Rep. Elise Stefanik (R-N.Y.), the youngest Republican woman in Congress, said she credited Ginsburg and the women of her generation with paving the way for others to break barriers, “even if you disagreed with some of her decisions.”

“She really lived so many generational changes that women faced,” Stefanik said. “She’s the first but she will not be the last to lie in state.”

Absent from the ceremony were many of the top congressional Republicans, a reminder of the political fight over President Trump’s plans to nominate conservative Judge Amy Coney Barrett to replace the liberal icon within weeks of the election. An announcement is planned Saturday.

Ginsburg’s dying wish was for the next president to choose her successor, but Senate Majority Leader Mitch McConnell (R-Ky.) is moving swiftly to fill the seat as voters are casting early ballots.

McConnell did not attend the service; his spokesman declined to comment on his whereabouts or schedule. House Minority Leader Kevin McCarthy (R-Calif.) also did not attend.

A Pelosi spokesman said McConnell and McCarthy were invited. House Minority Whip Steve Scalise (R-La.) was the seniormost Republican in attendance.

Democrats said the current political crossroads weighed on them as they reflected on Ginsburg’s legacy.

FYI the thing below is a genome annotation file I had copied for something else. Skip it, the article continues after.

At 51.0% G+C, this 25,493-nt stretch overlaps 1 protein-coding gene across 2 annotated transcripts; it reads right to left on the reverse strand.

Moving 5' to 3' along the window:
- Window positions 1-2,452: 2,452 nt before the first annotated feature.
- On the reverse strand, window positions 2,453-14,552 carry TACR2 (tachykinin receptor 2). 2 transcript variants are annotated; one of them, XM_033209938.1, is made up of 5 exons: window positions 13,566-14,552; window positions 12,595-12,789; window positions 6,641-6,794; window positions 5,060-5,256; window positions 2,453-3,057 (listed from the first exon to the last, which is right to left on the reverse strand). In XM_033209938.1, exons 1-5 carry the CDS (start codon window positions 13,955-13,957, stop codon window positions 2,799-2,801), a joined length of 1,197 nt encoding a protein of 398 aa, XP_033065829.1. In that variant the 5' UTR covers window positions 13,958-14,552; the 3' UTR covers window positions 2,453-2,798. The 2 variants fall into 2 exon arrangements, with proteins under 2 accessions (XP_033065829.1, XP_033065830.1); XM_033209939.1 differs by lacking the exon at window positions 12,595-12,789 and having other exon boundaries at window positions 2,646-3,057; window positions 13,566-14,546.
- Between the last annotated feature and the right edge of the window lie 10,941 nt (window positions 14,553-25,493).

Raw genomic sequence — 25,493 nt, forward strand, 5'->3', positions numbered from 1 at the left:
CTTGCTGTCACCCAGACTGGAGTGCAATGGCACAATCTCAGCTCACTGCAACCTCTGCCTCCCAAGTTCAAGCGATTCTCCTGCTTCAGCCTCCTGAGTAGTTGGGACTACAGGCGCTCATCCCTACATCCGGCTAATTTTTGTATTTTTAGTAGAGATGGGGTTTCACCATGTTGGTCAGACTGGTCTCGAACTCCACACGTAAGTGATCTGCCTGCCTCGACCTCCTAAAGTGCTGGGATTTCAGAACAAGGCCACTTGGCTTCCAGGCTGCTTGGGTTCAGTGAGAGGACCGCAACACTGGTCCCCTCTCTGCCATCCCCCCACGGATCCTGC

“We owe so much to her, and we have to recommit ourselves to continue the fight for justice and equality for all in this country,” Rep. Nydia M. Velázquez (D-N.Y.) said. “That journey continues . . . not only in the hall of Congress, but corporate boards and for Black and Brown people, immigrants, especially women.”

Sen. Kamala D. Harris (Calif.), the Democratic vice-presidential nominee, said Ginsburg had cleared a path for women like her to thrive.

“It’s very important, I think, that in the midst of being 39 days away from an election that we honor one of the, I think, greatest Americans, Ruth Bader Ginsburg, in terms of all that she did, all that she inspired, all that she empowered, both legally and just in terms of the way she lived her life,” Harris told reporters after attending the service.

Asked whether Ginsburg had cleared a path for her, Harris, who served as attorney general in California before her election to the Senate, said, “Absolutely.”

“Because she first of all made America see what leadership looks like, and in the law, in terms of public service, and she broke so many barriers,” Harris said. “And I know that she did it intentionally, knowing that people like me could follow.”

While most mourners paid tribute silently, one stood out for his physical display. Bryant Johnson, Ginsburg’s personal trainer, dropped to the ground and did three full push-ups in front of the flag-draped casket. Even in her advanced years, Ginsburg continued to do strength training with Johnson, who had been her trainer for two decades.

A pioneer and a cultural icon, Ginsburg also is the first Jewish person to lie in state.

“Today we stand in sorrow, and tomorrow we the people must carry on Justice Ginsburg’s legacy,” Holtzblatt, whose husband, Ari, clerked for Ginsburg, said in her eulogy. “She was our prophet, our North Star, our strength, for so very long. Now, she must be permitted to rest after toiling so hard for every single one of us.”

John Wagner and Colby Itkowitz contributed to this report.